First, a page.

European Asylum: 90% of Armenia's Citizens Filing Requests Have Been Rejected
“We were asleep. I was woken by the sound of a female police officer by my bed, telling us that we had two hours to collect our stuff. We were returning to Armenia,” recounts Lousineh (we’ve changed her name).
In 2014, Lousineh, her husband and two children were deported from Sweden. They had been living there for six years but were refused residency status.
A year before, Sweden’s Migration Agency (SMA) had announced its intention to deport 22,000 illegal migrants, sending them “back home”. The news, announced by the Swedish Border Police Chief Patrik Engström, was reported by Aftonbladet, a large Swedish newspaper.
Lousineh and her family were living in an apartment provided by the SMA. Swedish police were thus able to track them down easily. Four police officers escorted them to Yerevan aboard a special flight.
“They treated us well during the entire flight. When we reached Zvartnots [airport], the Swedish police handed our documents to the Armenian border guard who glanced at us in such a way that I immediately realized we were back in Armenia. ‘So, these are the deportees?’ asked the border guard, who started talking to us with a gruff tone. I became stressed. Our home, our belongings, the kids’ school…we left everything and found ourselves at the entry to Armenia where they reluctantly accepted us.”
Yearly, on average, 315 citizens of Armenia are forced to make the same trip back to Armenia.
According to eurostat, a European Union database, some 90% of Armenia citizens seeking asylum in European Union countries are turned down. 50% of those accepted are admitted as refugees and 30% receive humanitarian status (the sick, unaccompanied minors). The status of the remaining 20% isn’t specified.
Compared with neighboring countries, Armenia leads in the number seeking asylum. Consequently, it also leads in the number being accepted and refused. Nevertheless, fewer Azerbaijani citizens seeking asylum in the EU are refused when compared to Armenia and Georgia. Out of 100 asylum seekers from Azerbaijan, 21 were accepted. For Armenia, the number was 11 and 8 for Georgia. In large part, this is due to the level of democratic governance in each country as measured by the Democracy Index, in which Georgia ranks 87th, Armenia-120th, and Azerbaijan-148th.
Most Armenia citizens refused asylum in EU countries remain there illegally. Only 22% of them voluntarily return or are deported back to Armenia. In 2014 and 2015, 1,305 individuals returned to Armenia – 52% voluntarily and 48% forcibly.
On average, 4,623 citizens of Armenia file asylum requests with the EU per year. That’s seven times the number (652) who voluntarily return to Armenia.
The government of Armenia offers nothing in the way of reintegration services for those deported or those voluntarily returning.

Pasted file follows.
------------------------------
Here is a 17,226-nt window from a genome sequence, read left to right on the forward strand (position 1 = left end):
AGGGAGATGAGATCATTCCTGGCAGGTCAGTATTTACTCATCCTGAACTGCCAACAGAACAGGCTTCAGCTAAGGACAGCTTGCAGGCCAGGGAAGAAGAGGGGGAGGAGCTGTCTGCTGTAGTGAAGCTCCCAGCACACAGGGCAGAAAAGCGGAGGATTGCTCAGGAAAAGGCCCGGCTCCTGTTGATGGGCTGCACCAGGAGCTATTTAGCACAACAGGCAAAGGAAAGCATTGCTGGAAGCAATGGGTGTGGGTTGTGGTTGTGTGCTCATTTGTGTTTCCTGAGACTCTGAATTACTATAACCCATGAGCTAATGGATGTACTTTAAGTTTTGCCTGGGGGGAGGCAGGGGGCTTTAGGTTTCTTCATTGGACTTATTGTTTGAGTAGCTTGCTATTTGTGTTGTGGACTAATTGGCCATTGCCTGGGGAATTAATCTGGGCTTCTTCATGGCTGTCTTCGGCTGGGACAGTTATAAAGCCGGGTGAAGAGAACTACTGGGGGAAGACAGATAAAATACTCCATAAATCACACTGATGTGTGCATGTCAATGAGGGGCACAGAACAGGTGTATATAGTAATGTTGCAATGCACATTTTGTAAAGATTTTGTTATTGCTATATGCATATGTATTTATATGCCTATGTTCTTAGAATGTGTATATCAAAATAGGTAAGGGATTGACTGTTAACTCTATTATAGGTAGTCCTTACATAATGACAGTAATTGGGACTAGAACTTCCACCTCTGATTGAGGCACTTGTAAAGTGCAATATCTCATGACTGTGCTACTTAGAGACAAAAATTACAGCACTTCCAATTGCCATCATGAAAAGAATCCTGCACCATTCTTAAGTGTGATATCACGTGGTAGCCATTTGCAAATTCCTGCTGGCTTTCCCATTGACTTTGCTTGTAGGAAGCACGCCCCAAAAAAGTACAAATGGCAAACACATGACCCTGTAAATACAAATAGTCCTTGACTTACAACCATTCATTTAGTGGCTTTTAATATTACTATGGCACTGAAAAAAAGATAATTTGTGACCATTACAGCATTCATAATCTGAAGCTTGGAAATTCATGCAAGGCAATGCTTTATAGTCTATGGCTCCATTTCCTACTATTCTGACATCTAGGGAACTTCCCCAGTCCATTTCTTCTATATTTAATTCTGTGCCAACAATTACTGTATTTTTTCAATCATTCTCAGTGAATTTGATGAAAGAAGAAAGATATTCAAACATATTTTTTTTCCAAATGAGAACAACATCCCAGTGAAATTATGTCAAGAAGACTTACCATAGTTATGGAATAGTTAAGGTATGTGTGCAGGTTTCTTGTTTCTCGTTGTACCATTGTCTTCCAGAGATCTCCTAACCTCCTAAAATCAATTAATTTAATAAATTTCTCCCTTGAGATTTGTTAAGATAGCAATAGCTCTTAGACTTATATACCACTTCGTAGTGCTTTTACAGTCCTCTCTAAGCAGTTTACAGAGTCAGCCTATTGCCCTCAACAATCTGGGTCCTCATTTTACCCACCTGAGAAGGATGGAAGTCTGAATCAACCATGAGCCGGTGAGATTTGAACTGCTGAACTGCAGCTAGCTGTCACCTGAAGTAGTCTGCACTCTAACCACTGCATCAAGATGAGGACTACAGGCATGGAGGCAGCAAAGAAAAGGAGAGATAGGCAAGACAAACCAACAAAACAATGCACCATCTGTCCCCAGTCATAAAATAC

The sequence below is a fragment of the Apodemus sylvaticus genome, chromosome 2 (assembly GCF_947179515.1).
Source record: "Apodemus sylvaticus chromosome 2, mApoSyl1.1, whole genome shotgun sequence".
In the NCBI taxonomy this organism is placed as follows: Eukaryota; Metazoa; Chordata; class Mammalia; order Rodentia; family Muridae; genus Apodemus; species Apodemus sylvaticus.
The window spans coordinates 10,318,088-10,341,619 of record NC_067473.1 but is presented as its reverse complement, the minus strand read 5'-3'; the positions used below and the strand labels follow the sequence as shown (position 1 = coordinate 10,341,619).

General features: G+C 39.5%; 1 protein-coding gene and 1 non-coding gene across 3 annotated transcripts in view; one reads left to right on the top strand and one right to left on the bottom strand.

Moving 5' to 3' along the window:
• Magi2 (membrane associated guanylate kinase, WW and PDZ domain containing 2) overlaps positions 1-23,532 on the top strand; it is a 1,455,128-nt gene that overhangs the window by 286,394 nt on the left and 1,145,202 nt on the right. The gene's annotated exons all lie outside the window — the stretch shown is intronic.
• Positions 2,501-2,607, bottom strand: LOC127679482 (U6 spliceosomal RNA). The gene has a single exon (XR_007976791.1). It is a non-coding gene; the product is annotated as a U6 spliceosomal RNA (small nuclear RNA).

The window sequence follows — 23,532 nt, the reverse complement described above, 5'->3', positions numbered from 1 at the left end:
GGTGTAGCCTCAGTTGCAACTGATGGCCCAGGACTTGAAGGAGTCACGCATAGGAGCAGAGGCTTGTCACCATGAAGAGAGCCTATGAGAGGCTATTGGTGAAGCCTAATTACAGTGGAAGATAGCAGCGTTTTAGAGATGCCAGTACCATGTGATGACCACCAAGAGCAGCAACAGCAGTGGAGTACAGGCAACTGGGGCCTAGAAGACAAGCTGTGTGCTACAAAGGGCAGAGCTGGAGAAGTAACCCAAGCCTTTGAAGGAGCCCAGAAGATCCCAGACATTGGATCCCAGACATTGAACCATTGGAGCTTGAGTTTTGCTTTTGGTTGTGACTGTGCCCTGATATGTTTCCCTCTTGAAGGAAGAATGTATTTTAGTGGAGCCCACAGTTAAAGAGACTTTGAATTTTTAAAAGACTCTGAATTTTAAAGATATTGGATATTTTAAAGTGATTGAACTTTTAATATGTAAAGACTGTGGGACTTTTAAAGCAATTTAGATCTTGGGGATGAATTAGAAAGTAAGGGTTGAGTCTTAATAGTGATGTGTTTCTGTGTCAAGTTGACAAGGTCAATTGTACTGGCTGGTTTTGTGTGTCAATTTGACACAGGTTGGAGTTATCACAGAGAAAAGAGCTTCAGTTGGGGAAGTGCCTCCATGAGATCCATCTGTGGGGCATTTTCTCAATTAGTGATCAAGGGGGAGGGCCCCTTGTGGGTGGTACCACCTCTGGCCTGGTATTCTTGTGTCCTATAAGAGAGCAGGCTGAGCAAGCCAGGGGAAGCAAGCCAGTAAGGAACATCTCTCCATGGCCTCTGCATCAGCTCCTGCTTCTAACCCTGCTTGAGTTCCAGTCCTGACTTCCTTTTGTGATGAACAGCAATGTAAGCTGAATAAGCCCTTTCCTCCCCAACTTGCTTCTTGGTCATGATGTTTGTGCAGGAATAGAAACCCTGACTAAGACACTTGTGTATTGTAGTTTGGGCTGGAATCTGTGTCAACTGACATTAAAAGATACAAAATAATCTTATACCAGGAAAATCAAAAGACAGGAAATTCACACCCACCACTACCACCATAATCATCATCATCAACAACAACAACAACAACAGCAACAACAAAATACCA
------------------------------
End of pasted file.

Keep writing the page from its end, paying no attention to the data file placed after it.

The EU The government of Liechtenstein and "Caritas Austria" have allocated 1,230,944 Euros to the Armenian Caritas NGO to carry out the Migration and Development Program (MDP), tasked with resettling such individuals in Armenia.
From 2010 – February 2016, the MDP allocated each adult an AMD amount corresponding to 700 Euros and each minor 350 Euros. Each family received no more than 2,000 Euros in AMD.
Tatevik Tovmasyan, a public affairs assistant at the MDP, told Hetq that the above amounts aren’t directly given to beneficiaries in cash, but rather are spent to purchase domestic animals, household appliances, to pay rent, and on other items.
Not all those returning to Armenia are covered under the MDP. It only services those who had spent a minimum of six months in the EU, Switzerland, Norway and Lichtenstein, and who applied for assistance within six months of returning and meet eligibility requirements (families with minor children, the infirmed and the elderly, one parent families, etc.) According to the Armenian Caritas NGO, 519 individuals have received reintegration assistance in the past six years.
After returning to Armenia, Lousineh and her family again left the country. The 1,500 Euros allocated by Armenian Caritas in assistance wasn’t enough to keep them in Armenia.
“Given conditions in Armenia, we weren’t able to raise our children as we wished. We tried to raise animals and start a business, but couldn’t. We decided to leave once again,” Lousineh says.
On average, 4,200 citizens of Armenia yearly receive residency papers for the first time. Women outstrip men when it comes to receiving residency permits. While women receiving residency status for marriage or education purpose outstrip men, more males get residency for work-related (remunerative) purposes.
The bulk of Armenians applying for family or marriage purposes are accepted by France, Spain, Belgium, Sweden and Greece. Spain and Poland lead when it comes to work-related applications.
2010 - 2015: Citizens of Armenia Receiving Residency Status in EU (Purpose of Application)
Photos: Narek Aleksanyan
This article was produced during #ddjcamp, a data journalism training organized by European Youth Press - Network of Young Media Makers.